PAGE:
26. I have seen all four Don Quixotes and I happen to like Stepanova's interpretation of Kitri better than the others (despite the unfortunate wobble in the beginning, but then every one has their off days and I'd say this mistake speaks to how eager and emotional she was trying to do her best in this performance). Other than this she was absolutely perfect for the rest of the performance, and whenever she appears on stage, the vibrancy in her movements, her charisma, combined with her beautiful lines, gorgeous jumps, unique body type and excellent musicality, makes her portrayal of Kitri extremely convincing to the extent that I am willing to stop comparing her to others and simply enjoy her presence as Kitri. Now it's almost two days after I saw her performance, and images of her Kitri is still somehow very fresh in my mind. Admittedly she was already one of my favorite ballerinas before I saw her as Kitri, but I too shared the view that Kitri was not the best part for her. However, this performance totally changed this view of mine, and I am just amazed at how much more she can still surprise me on stage. The audience responded to her portrayal particularly well, and there were also visibly more people waiting for her at the stage door after the performance, in comparison to both her Swan Lakes and her Spartacus. Krysanova's interpretation was solid, classic, emotional and characteristic of her style, and she looked particularly well together with David Motta Soares. I've seen Krysanova live three times as Kitri (and many times more in other parts), and I would just say that I am very grateful that I got to see her latest one in London. I share MadameP's view regarding Eleonora Sevenard. It is impressive for a young ballerina to be able to portray this part at this level, but there is still plenty of room to grow in terms of characterization. Margarita Shrainer's Kitri was also charming to me, although in comparison to the other three performances, she definitely still has room to grow both in terms of technique and characterization. The four Basilios were all good and each of them has something more remarkable than others, but this also in some ways means to me that each of them is also short of something. In general, I liked David Motta Soares's first act the most, and Denis Rodkin's third act, and Artem Belyakov's acting skills, and Igor Tsvirko's spirit and technique, and I just wonder how nice it would be If someone could combine all of their most distinguishable qualities :).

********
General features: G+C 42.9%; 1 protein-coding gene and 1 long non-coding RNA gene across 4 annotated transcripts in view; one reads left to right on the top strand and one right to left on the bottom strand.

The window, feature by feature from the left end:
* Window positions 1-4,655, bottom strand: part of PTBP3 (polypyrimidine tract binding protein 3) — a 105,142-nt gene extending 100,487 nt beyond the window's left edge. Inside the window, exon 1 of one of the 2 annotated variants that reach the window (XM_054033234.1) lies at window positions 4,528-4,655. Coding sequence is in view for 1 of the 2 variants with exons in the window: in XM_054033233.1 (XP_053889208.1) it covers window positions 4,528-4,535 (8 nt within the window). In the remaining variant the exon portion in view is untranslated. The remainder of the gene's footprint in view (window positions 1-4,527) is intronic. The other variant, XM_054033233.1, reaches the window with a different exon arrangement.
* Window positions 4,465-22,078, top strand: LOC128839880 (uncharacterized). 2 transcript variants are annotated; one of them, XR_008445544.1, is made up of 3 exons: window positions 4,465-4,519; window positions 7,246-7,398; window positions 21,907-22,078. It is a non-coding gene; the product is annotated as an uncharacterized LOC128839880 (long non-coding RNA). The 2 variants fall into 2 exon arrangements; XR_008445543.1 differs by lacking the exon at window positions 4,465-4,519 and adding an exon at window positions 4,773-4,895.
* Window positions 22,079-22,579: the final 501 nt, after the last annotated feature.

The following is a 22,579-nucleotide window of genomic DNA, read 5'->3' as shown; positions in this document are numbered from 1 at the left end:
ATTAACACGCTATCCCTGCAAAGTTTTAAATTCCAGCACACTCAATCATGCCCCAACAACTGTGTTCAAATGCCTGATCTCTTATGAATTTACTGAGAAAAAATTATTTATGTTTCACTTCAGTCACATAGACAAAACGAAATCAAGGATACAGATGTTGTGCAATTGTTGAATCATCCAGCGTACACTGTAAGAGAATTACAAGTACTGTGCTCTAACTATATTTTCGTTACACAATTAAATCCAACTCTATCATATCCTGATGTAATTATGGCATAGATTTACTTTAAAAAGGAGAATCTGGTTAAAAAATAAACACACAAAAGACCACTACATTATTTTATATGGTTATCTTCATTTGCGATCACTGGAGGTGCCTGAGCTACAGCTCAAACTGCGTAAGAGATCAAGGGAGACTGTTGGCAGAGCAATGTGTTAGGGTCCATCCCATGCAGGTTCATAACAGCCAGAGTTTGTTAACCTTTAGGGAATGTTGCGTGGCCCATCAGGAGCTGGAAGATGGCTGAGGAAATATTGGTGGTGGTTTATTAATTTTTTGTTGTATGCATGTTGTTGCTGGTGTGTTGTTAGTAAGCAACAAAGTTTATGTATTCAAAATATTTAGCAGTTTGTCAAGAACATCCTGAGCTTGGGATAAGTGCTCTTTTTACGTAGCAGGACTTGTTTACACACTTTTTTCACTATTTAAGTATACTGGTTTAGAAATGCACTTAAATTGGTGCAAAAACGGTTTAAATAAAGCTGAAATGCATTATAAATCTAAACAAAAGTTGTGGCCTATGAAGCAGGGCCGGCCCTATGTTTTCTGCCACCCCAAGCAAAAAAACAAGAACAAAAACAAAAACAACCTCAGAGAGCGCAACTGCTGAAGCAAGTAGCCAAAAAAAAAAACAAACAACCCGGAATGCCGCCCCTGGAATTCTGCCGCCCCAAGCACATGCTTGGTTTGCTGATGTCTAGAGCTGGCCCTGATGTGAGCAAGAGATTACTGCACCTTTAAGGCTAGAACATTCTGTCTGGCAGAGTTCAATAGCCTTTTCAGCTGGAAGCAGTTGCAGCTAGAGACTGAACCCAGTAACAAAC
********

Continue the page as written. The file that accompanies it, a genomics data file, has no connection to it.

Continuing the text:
27. The Korean Cultural Center brought the Choe Contemporary Dance Company to the Kennedy Center. Fortunately, the Korean Cultural Center also footed the cost of the production so that tickets were free, because this production contained everything that I dislike about modern dance. There were 2 pieces in the performance: Chaos and Liar. Both were basically about nothing at all, consisting of a disconnected hodgepodge of ideas and lack of ideas and seeming to drag on endlessly without purpose or direction. There was way too much milling around, moving around R---E---A---L---L---Y S---L---O---W---L---Y, and, in the case of Chaos, rolling around face down on some sort of motorized skateboards (or something - I was too far back to see what they were actually rolling around the stage on). What little activity there was had a way too high proportion of gymnastic or martial arts derivation. Much of the "music" for Chaos consisted of a single note repeated over and over and over and over again. My accomplice, who in the past has defended modern dance when I've criticized it, declared that in the future she would only attend ballet.
  28. His casting has been more irregular in the past few years, I think, than in the few years before that. I’m not particularly surprised he doesn’t show up in the limited casting that’s listed on the calendar. The work with the longest list, The Seasons, is one that I don’t think he danced at the Met this spring. I wouldn’t read anything more into his absence from the lists than that his opportunities for advancement have indeed largely passed.
  1. Load more activity
  • Create New...